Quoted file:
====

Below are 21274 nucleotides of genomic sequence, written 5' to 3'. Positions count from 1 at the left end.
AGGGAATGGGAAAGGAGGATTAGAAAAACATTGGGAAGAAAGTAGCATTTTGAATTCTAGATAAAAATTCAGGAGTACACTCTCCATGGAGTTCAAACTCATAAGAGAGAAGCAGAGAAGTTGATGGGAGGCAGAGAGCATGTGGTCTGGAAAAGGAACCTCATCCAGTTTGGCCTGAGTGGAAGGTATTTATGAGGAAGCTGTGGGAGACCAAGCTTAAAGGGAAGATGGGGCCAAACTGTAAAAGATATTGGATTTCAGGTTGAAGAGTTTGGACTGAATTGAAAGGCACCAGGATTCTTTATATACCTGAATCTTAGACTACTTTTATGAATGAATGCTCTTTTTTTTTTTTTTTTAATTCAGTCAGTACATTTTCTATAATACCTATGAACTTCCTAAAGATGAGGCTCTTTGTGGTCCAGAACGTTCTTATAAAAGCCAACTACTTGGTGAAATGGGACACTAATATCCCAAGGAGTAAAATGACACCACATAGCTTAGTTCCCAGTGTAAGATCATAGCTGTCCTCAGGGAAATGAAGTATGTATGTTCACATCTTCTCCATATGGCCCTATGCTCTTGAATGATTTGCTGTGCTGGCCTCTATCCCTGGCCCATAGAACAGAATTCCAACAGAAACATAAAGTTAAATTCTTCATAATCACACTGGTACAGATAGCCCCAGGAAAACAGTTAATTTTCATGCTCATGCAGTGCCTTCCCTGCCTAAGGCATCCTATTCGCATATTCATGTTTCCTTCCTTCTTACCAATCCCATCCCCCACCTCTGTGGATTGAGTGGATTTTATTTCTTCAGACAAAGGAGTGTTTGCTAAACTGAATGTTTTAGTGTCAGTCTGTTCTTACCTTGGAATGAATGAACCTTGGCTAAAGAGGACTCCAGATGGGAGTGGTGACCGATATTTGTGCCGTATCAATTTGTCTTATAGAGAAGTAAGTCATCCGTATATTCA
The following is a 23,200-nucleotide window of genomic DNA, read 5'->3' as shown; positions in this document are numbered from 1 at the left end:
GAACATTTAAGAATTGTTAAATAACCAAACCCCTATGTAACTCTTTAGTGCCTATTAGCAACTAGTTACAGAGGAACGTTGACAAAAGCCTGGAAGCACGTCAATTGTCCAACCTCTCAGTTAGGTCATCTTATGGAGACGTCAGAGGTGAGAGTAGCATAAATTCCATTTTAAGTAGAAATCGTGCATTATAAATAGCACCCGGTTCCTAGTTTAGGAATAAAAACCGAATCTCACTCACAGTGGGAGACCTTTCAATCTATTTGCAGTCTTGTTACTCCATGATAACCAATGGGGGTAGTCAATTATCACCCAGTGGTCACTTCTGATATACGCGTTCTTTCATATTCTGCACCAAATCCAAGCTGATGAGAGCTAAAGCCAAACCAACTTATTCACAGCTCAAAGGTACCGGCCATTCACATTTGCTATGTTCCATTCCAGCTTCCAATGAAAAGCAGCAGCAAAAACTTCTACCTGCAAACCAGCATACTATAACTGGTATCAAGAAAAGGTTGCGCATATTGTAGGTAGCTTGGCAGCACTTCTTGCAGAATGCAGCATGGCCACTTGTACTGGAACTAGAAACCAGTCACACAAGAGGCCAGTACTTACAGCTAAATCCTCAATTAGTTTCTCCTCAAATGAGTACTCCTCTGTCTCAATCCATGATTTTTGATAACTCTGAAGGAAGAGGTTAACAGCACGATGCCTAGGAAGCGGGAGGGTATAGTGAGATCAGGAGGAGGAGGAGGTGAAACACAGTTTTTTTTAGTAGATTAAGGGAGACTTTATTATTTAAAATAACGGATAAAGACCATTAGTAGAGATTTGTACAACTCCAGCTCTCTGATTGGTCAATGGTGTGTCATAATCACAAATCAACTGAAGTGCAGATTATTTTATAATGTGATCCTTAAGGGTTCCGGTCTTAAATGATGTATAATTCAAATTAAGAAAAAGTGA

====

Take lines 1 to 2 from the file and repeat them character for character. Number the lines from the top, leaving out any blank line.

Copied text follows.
Below are 21274 nucleotides of genomic sequence, written 5' to 3'. Positions count from 1 at the left end.
AGGGAATGGGAAAGGAGGATTAGAAAAACATTGGGAAGAAAGTAGCATTTTGAATTCTAGATAAAAATTCAGGAGTACACTCTCCATGGAGTTCAAACTCATAAGAGAGAAGCAGAGAAGTTGATGGGAGGCAGAGAGCATGTGGTCTGGAAAAGGAACCTCATCCAGTTTGGCCTGAGTGGAAGGTATTTATGAGGAAGCTGTGGGAGACCAAGCTTAAAGGGAAGATGGGGCCAAACTGTAAAAGATATTGGATTTCAGGTTGAAGAGTTTGGACTGAATTGAAAGGCACCAGGATTCTTTATATACCTGAATCTTAGACTACTTTTATGAATGAATGCTCTTTTTTTTTTTTTTTTAATTCAGTCAGTACATTTTCTATAATACCTATGAACTTCCTAAAGATGAGGCTCTTTGTGGTCCAGAACGTTCTTATAAAAGCCAACTACTTGGTGAAATGGGACACTAATATCCCAAGGAGTAAAATGACACCACATAGCTTAGTTCCCAGTGTAAGATCATAGCTGTCCTCAGGGAAATGAAGTATGTATGTTCACATCTTCTCCATATGGCCCTATGCTCTTGAATGATTTGCTGTGCTGGCCTCTATCCCTGGCCCATAGAACAGAATTCCAACAGAAACATAAAGTTAAATTCTTCATAATCACACTGGTACAGATAGCCCCAGGAAAACAGTTAATTTTCATGCTCATGCAGTGCCTTCCCTGCCTAAGGCATCCTATTCGCATATTCATGTTTCCTTCCTTCTTACCAATCCCATCCCCCACCTCTGTGGATTGAGTGGATTTTATTTCTTCAGACAAAGGAGTGTTTGCTAAACTGAATGTTTTAGTGTCAGTCTGTTCTTACCTTGGAATGAATGAACCTTGGCTAAAGAGGACTCCAGATGGGAGTGGTGACCGATATTTGTGCCGTATCAATTTGTCTTATAGAGAAGTAAGTCATCCGTATATTCA